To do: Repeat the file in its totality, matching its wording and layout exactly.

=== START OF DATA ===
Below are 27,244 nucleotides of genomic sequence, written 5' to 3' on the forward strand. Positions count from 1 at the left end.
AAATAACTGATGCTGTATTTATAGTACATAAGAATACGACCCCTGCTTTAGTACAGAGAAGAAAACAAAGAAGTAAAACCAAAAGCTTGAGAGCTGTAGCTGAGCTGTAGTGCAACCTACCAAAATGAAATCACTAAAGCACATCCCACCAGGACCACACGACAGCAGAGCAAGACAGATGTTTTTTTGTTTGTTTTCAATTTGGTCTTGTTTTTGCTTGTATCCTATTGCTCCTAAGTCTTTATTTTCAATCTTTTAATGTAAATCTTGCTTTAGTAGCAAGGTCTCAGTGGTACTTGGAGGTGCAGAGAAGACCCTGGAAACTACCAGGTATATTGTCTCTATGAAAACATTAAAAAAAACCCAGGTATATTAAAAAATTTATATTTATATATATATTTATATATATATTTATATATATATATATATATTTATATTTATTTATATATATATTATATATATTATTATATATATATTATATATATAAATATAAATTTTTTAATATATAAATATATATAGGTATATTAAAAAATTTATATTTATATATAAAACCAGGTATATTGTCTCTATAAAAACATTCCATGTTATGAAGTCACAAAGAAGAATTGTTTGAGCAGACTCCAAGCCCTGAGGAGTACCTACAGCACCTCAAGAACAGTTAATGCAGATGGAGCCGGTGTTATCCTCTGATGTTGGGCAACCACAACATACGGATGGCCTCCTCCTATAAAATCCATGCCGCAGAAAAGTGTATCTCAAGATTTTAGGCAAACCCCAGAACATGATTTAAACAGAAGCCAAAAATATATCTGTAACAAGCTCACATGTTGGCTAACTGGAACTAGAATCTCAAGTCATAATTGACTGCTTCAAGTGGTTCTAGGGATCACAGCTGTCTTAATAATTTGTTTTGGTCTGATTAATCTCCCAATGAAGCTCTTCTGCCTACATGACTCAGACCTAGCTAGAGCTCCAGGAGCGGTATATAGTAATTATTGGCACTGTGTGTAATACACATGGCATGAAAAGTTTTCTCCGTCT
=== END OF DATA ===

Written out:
Below are 27,244 nucleotides of genomic sequence, written 5' to 3' on the forward strand. Positions count from 1 at the left end.
AAATAACTGATGCTGTATTTATAGTACATAAGAATACGACCCCTGCTTTAGTACAGAGAAGAAAACAAAGAAGTAAAACCAAAAGCTTGAGAGCTGTAGCTGAGCTGTAGTGCAACCTACCAAAATGAAATCACTAAAGCACATCCCACCAGGACCACACGACAGCAGAGCAAGACAGATGTTTTTTTGTTTGTTTTCAATTTGGTCTTGTTTTTGCTTGTATCCTATTGCTCCTAAGTCTTTATTTTCAATCTTTTAATGTAAATCTTGCTTTAGTAGCAAGGTCTCAGTGGTACTTGGAGGTGCAGAGAAGACCCTGGAAACTACCAGGTATATTGTCTCTATGAAAACATTAAAAAAAACCCAGGTATATTAAAAAATTTATATTTATATATATATTTATATATATATTTATATATATATATATATATTTATATTTATTTATATATATATTATATATATTATTATATATATATTATATATATAAATATAAATTTTTTAATATATAAATATATATAGGTATATTAAAAAATTTATATTTATATATAAAACCAGGTATATTGTCTCTATAAAAACATTCCATGTTATGAAGTCACAAAGAAGAATTGTTTGAGCAGACTCCAAGCCCTGAGGAGTACCTACAGCACCTCAAGAACAGTTAATGCAGATGGAGCCGGTGTTATCCTCTGATGTTGGGCAACCACAACATACGGATGGCCTCCTCCTATAAAATCCATGCCGCAGAAAAGTGTATCTCAAGATTTTAGGCAAACCCCAGAACATGATTTAAACAGAAGCCAAAAATATATCTGTAACAAGCTCACATGTTGGCTAACTGGAACTAGAATCTCAAGTCATAATTGACTGCTTCAAGTGGTTCTAGGGATCACAGCTGTCTTAATAATTTGTTTTGGTCTGATTAATCTCCCAATGAAGCTCTTCTGCCTACATGACTCAGACCTAGCTAGAGCTCCAGGAGCGGTATATAGTAATTATTGGCACTGTGTGTAATACACATGGCATGAAAAGTTTTCTCCGTCT